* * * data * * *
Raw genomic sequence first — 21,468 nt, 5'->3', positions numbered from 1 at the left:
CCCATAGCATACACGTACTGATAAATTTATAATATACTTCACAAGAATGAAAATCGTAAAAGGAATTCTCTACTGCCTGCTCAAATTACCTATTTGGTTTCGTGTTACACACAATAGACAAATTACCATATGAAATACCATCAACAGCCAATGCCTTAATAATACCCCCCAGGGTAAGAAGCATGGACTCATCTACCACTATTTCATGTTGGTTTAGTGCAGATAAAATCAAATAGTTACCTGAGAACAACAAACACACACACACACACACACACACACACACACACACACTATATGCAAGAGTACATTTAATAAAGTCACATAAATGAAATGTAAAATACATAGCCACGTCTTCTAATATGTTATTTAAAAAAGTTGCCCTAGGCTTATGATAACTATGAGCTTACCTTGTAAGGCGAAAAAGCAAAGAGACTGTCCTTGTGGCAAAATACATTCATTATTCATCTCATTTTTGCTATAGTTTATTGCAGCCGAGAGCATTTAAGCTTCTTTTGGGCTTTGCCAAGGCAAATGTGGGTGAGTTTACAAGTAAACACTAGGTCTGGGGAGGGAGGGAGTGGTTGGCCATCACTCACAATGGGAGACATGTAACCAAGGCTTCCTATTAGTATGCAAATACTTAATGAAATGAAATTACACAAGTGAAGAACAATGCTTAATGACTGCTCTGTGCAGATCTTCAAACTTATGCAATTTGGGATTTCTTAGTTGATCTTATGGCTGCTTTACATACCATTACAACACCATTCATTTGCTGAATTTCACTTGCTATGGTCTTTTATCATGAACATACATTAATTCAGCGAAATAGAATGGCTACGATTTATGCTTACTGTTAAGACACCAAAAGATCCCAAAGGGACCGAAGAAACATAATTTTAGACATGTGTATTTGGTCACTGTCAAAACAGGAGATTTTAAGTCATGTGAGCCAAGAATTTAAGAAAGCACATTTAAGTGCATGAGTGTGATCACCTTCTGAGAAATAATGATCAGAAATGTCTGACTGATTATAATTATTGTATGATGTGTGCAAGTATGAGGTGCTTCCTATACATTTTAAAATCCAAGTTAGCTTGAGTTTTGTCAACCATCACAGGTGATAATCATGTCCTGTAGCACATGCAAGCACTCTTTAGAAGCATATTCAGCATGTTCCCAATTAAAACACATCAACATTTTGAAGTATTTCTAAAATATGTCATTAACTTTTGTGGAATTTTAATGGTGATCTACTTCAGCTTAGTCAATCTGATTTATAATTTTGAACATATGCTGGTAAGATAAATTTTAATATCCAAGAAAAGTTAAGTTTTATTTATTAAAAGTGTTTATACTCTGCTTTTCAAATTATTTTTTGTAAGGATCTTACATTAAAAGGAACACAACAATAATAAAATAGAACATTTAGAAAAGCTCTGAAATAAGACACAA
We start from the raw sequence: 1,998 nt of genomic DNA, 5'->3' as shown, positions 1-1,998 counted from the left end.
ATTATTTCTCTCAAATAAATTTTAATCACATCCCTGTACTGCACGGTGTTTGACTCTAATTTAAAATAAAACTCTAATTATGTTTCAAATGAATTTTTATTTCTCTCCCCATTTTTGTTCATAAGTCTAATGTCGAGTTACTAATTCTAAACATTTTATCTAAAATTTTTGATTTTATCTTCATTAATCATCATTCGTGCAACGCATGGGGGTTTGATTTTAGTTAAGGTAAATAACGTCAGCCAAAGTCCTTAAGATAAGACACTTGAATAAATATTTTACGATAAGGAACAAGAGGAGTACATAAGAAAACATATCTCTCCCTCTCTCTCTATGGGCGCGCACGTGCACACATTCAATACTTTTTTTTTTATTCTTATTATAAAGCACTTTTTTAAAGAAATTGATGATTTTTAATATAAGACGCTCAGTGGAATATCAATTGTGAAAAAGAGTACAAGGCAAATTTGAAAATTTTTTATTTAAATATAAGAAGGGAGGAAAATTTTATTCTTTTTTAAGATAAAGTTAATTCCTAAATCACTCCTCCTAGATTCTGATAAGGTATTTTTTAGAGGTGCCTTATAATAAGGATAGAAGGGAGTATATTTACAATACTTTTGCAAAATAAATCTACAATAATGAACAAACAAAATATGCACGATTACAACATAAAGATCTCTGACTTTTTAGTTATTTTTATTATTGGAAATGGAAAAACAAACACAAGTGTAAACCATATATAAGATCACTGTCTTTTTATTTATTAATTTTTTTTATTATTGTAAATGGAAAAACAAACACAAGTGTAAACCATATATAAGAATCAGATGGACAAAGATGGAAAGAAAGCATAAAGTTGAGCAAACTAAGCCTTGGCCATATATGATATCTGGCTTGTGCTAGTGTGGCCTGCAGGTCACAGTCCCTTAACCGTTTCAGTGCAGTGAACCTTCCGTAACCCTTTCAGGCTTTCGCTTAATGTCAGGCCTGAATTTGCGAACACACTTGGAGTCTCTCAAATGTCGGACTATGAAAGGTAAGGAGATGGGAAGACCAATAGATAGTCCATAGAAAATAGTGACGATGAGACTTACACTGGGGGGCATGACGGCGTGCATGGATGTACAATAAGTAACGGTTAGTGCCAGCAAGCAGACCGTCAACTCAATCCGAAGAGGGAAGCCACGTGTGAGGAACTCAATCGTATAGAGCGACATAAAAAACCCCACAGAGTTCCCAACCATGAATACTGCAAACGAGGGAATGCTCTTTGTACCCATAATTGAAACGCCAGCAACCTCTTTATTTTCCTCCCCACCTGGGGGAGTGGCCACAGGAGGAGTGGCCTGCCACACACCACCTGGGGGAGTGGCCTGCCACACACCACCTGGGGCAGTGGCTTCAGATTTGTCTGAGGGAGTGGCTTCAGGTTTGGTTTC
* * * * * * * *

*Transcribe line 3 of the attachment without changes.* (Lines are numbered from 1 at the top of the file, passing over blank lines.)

We start from the raw sequence: 1,998 nt of genomic DNA, 5'->3' as shown, positions 1-1,998 counted from the left end.